Last update: February 27th, 2020 at 8:00 am
The fan-shaped Nile River Delta and the long Nile River Valley are verdantly green, fertile areas and contrast dramatically with the surrounding arid landscape. Comprising only 5 percent of Egypt’s total land area, this green ribbon provides a home to about 97 percent of the 83 million people who reside in the country. The average population density of the region, according to the World Wildlife Fund, has reached 1,000 persons per square kilometer, with much higher densities in major towns, such as Cairo. As a result of the pressure on natural resources and the intense farming that has occurred here for over 5,000 years, little natural vegetation remains in the region except for small reserves.
During the last century, the placement of dams on the Nile has stopped seasonal flooding, opening more land for permanent agriculture under modern intensive techniques. However, without the nutrient-restoring nature of the floodwaters, the land has become steadily less fertile. The population density is also on the rise, adding additional pressures on the natural ecosystem of the Nile.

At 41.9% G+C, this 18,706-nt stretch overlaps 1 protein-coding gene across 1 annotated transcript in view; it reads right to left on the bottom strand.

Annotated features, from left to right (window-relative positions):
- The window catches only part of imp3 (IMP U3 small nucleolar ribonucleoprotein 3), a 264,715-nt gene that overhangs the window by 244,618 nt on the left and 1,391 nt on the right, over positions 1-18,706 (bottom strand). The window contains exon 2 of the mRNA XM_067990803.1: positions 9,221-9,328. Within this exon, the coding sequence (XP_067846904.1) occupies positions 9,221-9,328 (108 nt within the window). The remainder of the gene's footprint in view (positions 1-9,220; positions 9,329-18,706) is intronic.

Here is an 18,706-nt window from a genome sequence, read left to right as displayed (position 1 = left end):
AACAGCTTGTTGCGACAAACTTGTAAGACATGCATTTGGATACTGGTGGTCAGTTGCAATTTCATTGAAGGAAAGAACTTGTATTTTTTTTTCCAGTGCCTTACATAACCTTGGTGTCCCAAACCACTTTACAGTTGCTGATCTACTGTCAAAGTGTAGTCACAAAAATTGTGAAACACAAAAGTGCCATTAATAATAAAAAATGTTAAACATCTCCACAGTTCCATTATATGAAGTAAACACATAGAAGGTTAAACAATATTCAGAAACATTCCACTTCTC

Humans depend on the Nile for life in the otherwise harsh desert region – but so do many animals. The Nile Delta sits on the Eastern African Flyway, one of the world’s most important bird migration routes. Millions of birds fly between Europe and Africa each year during migration, many of which stop on the Delta looking for rest and nourishment before finishing their flight. Hundreds of thousands of waterfowl spend the winter in the Delta, and the region provides home to the largest breeding population of the slender-billed gull in the Mediterranean.
The Moderate Resolution Imaging Spectroradiometer (MODIS) aboard NASA’s Terra satellite acquired this true-color image on December 21, 2015. The Nile River and its valley form a stripe of green in the tan and ochre landscape. At its northern end, the Nile broadens into the Nile River Delta which juts out into the Mediterranean Sea. At the point where the River begins to broaden to the Delta a group of gray pixels marks the city of Cairo, home to about 9 million people.